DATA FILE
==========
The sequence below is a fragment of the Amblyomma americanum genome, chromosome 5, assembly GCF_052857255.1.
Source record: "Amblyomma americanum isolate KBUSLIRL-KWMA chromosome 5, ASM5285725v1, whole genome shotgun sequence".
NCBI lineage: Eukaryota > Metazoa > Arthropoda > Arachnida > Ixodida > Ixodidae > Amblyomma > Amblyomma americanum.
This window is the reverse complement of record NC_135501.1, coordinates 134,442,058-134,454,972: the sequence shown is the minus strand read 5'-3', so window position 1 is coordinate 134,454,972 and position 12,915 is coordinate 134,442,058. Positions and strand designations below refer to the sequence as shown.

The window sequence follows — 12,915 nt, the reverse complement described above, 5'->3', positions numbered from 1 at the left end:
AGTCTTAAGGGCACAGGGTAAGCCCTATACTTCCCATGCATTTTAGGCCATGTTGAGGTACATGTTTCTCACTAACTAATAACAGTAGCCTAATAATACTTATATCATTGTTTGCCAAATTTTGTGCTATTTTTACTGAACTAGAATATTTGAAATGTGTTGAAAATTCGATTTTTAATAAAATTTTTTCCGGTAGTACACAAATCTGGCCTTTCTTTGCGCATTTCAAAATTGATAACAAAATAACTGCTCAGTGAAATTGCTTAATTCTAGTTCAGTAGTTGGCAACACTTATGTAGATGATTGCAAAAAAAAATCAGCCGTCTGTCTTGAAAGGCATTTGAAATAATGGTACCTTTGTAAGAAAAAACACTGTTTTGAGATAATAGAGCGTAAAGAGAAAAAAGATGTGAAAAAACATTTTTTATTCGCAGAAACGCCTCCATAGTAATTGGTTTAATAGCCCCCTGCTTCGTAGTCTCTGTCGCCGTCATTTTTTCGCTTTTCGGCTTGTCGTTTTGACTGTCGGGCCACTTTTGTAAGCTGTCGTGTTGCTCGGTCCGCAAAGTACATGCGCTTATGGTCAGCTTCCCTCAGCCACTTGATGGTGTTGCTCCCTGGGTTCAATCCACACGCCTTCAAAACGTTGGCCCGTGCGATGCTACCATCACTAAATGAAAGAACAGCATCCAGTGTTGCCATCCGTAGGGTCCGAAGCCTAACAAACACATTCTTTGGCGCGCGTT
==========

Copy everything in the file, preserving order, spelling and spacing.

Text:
The sequence below is a fragment of the Amblyomma americanum genome, chromosome 5, assembly GCF_052857255.1.
Source record: "Amblyomma americanum isolate KBUSLIRL-KWMA chromosome 5, ASM5285725v1, whole genome shotgun sequence".
NCBI lineage: Eukaryota > Metazoa > Arthropoda > Arachnida > Ixodida > Ixodidae > Amblyomma > Amblyomma americanum.
This window is the reverse complement of record NC_135501.1, coordinates 134,442,058-134,454,972: the sequence shown is the minus strand read 5'-3', so window position 1 is coordinate 134,454,972 and position 12,915 is coordinate 134,442,058. Positions and strand designations below refer to the sequence as shown.

The window sequence follows — 12,915 nt, the reverse complement described above, 5'->3', positions numbered from 1 at the left end:
AGTCTTAAGGGCACAGGGTAAGCCCTATACTTCCCATGCATTTTAGGCCATGTTGAGGTACATGTTTCTCACTAACTAATAACAGTAGCCTAATAATACTTATATCATTGTTTGCCAAATTTTGTGCTATTTTTACTGAACTAGAATATTTGAAATGTGTTGAAAATTCGATTTTTAATAAAATTTTTTCCGGTAGTACACAAATCTGGCCTTTCTTTGCGCATTTCAAAATTGATAACAAAATAACTGCTCAGTGAAATTGCTTAATTCTAGTTCAGTAGTTGGCAACACTTATGTAGATGATTGCAAAAAAAAATCAGCCGTCTGTCTTGAAAGGCATTTGAAATAATGGTACCTTTGTAAGAAAAAACACTGTTTTGAGATAATAGAGCGTAAAGAGAAAAAAGATGTGAAAAAACATTTTTTATTCGCAGAAACGCCTCCATAGTAATTGGTTTAATAGCCCCCTGCTTCGTAGTCTCTGTCGCCGTCATTTTTTCGCTTTTCGGCTTGTCGTTTTGACTGTCGGGCCACTTTTGTAAGCTGTCGTGTTGCTCGGTCCGCAAAGTACATGCGCTTATGGTCAGCTTCCCTCAGCCACTTGATGGTGTTGCTCCCTGGGTTCAATCCACACGCCTTCAAAACGTTGGCCCGTGCGATGCTACCATCACTAAATGAAAGAACAGCATCCAGTGTTGCCATCCGTAGGGTCCGAAGCCTAACAAACACATTCTTTGGCGCGCGTT